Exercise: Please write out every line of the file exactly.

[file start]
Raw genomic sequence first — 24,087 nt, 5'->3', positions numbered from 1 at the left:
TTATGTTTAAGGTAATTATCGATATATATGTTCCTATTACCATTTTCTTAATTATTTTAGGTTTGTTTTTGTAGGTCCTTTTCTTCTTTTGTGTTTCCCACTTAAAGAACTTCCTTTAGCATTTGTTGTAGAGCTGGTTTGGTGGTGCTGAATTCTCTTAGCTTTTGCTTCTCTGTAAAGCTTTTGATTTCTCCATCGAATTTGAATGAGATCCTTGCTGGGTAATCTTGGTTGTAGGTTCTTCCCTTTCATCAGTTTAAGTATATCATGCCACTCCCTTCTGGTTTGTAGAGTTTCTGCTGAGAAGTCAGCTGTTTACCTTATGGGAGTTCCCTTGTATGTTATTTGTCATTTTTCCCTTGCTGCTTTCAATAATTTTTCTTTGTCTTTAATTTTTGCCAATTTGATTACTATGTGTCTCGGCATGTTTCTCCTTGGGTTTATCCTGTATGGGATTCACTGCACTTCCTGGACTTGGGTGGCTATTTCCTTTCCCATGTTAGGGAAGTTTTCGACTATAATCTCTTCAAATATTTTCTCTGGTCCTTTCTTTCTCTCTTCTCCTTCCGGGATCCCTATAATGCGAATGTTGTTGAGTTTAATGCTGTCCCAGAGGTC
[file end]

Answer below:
Raw genomic sequence first — 24,087 nt, 5'->3', positions numbered from 1 at the left:
TTATGTTTAAGGTAATTATCGATATATATGTTCCTATTACCATTTTCTTAATTATTTTAGGTTTGTTTTTGTAGGTCCTTTTCTTCTTTTGTGTTTCCCACTTAAAGAACTTCCTTTAGCATTTGTTGTAGAGCTGGTTTGGTGGTGCTGAATTCTCTTAGCTTTTGCTTCTCTGTAAAGCTTTTGATTTCTCCATCGAATTTGAATGAGATCCTTGCTGGGTAATCTTGGTTGTAGGTTCTTCCCTTTCATCAGTTTAAGTATATCATGCCACTCCCTTCTGGTTTGTAGAGTTTCTGCTGAGAAGTCAGCTGTTTACCTTATGGGAGTTCCCTTGTATGTTATTTGTCATTTTTCCCTTGCTGCTTTCAATAATTTTTCTTTGTCTTTAATTTTTGCCAATTTGATTACTATGTGTCTCGGCATGTTTCTCCTTGGGTTTATCCTGTATGGGATTCACTGCACTTCCTGGACTTGGGTGGCTATTTCCTTTCCCATGTTAGGGAAGTTTTCGACTATAATCTCTTCAAATATTTTCTCTGGTCCTTTCTTTCTCTCTTCTCCTTCCGGGATCCCTATAATGCGAATGTTGTTGAGTTTAATGCTGTCCCAGAGGTC